Sat, Sep 07, 2013 - Page 1 News List

Minister accused of influence peddling steps down

LUCKY BREAK:SID prosecutors unexpectedly stumbled upon the alleged irregularities while monitoring lawmaker Ker Chien-ming’s mobile phone in relation to another case

By Rich Chang  /  Staff reporter

Minister of Justice Tseng Yung-fu announces his resignation during a press conference yesterday after Prosecutor-General Huang Shih-ming accused him and Taiwan High Prosecutors’ Office Head Prosecutor Chen Shou-huang of illegally lobbying for a lawsuit involving Democratic Progressive Party Legislator Ker Chien-ming.

Photo: CNA

Prosecutor-General Huang Shih-ming (黃世銘) yesterday accused Minister of Justice Tseng Yung-fu (曾勇夫) and Taiwan High Prosecutors’ Office Head Prosecutor Chen Shou-huang (陳守煌) of illegally lobbying for a lawsuit involving Democratic Progressive Party Legislator Ker Chien-ming (柯建銘).

Tseng announced his resignation later yesterday.

A spokesman for the Supreme Prosecutors’ Office Special Investigation Division (SID), Yang Jung-tsung (楊榮宗), told a press conference earlier yesterday that after Ker on June 18 was found not guilty of embezzling funds from Formosa Telecom, he asked Legislative Speaker Wang Jin-pyng (王金平), a member of the Chinese Nationalist Party (KMT), to lobby Tseng and Chen to use their influence to stop a prosecutor from appealing the case with the Supreme Court.

They influenced Lin Shiow-tao (林秀濤), the prosecutor in charge of Ker’s breach of trust case, and Lin did not appeal the ruling, Yang said, adding that Tseng would be referred to the Control Yuan for an impeachment probe, while Chen would be subject to an administrative evaluation.

Tseng and Chen are not likely to face any criminal charges because they did not receive any kickbacks or other rewards for their lobbying efforts, the SID said.

Huang said in a statement that he was deeply saddened by the influence peddling charges because the two men’s behavior had seriously tarnished the reputation and credibility of the judiciary.

Huang said that as the country’s top prosecutor he was determined to resist improper interference and maintain the independence and impartiality of prosecutors.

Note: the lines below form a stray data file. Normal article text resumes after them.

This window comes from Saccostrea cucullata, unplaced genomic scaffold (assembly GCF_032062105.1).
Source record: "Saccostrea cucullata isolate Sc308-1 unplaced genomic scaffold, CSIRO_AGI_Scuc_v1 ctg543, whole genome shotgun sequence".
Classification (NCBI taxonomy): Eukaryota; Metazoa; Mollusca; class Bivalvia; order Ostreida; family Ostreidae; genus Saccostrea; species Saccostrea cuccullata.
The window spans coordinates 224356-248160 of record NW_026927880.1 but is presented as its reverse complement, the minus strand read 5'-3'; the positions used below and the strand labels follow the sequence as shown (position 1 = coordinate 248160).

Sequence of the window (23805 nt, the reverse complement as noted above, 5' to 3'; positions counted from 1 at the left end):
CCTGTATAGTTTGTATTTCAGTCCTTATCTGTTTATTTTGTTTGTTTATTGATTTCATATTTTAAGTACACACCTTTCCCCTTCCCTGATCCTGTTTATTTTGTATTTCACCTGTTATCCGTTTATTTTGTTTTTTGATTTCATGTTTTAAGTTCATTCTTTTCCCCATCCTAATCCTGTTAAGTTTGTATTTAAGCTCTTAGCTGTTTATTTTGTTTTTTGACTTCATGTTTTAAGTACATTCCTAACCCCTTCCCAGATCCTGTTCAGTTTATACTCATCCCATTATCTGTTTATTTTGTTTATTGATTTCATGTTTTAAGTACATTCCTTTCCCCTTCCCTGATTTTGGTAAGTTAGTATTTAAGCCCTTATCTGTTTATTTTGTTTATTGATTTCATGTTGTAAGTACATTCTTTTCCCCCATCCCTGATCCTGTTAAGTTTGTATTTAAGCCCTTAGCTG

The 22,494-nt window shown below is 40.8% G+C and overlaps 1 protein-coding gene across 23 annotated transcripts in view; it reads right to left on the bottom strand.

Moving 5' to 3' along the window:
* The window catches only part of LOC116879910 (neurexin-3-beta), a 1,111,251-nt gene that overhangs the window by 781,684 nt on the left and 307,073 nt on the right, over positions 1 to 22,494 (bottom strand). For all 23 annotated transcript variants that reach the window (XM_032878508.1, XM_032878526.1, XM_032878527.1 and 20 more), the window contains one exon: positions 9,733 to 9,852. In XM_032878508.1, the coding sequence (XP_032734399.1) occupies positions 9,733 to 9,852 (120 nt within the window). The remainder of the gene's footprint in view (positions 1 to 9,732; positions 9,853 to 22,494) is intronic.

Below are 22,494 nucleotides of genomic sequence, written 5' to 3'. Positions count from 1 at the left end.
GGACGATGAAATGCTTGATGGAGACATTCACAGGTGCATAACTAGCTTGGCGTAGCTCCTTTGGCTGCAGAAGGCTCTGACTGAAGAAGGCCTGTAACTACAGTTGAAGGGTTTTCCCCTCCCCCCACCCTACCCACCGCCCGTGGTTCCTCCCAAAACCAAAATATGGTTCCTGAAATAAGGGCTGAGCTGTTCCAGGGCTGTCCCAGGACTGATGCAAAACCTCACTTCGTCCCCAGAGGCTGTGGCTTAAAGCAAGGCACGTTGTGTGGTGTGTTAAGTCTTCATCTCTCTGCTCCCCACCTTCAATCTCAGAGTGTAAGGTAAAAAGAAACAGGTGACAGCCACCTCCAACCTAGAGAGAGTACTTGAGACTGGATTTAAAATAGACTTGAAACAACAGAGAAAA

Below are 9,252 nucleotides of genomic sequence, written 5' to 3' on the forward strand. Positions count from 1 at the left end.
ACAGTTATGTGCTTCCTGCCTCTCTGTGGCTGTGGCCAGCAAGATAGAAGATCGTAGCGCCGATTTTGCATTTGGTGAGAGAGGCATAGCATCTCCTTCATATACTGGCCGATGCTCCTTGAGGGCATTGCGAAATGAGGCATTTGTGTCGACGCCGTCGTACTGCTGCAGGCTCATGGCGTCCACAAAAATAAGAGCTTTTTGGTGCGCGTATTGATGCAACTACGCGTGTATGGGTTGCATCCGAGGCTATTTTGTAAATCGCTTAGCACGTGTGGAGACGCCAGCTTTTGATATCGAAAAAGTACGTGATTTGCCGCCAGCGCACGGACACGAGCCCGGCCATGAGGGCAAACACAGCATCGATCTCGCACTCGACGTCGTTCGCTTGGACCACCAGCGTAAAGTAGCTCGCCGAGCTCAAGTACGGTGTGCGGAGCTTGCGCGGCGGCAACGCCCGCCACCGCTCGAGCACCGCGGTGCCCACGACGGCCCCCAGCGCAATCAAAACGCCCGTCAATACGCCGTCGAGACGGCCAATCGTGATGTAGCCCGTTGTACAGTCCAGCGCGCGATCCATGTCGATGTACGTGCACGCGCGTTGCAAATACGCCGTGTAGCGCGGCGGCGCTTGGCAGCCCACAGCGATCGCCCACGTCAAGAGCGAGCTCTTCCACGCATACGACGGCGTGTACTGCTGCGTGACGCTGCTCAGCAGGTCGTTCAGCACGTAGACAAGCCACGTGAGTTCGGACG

Huang said SID prosecutors unexpectedly stumbled upon the alleged irregularities while monitoring Ker’s mobile phone in relation to another case.

After Ker was acquitted in June, he made a telephone call to Chen, asking Chen’s office not to appeal the case, the SID said, adding that Chen then met with Lin and hinted that she should not appeal the case, saying the legislature was concerned about the case and it is in charge of the office’s annual budget.

The SID said that because Ker could not make sure Chen would influence the prosecutor he also asked Wang to lobby for him.

On June 28, Wang made a telephone call to Ker, saying that Chen had mentioned the matter to Tseng and the latter had agreed to handle it, the SID said, adding that on the next day, Wang and Tseng met in New Taipei City (新北市) and Wang later called Ker to say the case had been taken care of.

Both Tseng and Chen denied the accusations

“It is a shame that the SID is accusing people with false facts,” Tseng told a press conference, adding that the SID made the accusations due to “personal resentment.”

Separately yesterday, Chen said he never told the prosecutor not to appeal Ker’s case, while Lin said she decided not to appeal because she found no evidence suggesting irregularities.

Meanwhile, Ker said in a statement that President Ma Ying-jeou (馬英九), who also doubles as Chinese Nationalist Party (KMT) chairman, had manipulated the judiciary to carry out a purge within the KMT.

Wang was on a vacation with his family in Malaysia and did not immediately respond to the allegations.

Additional reporting by Shih Hsiu-chuan and CNA

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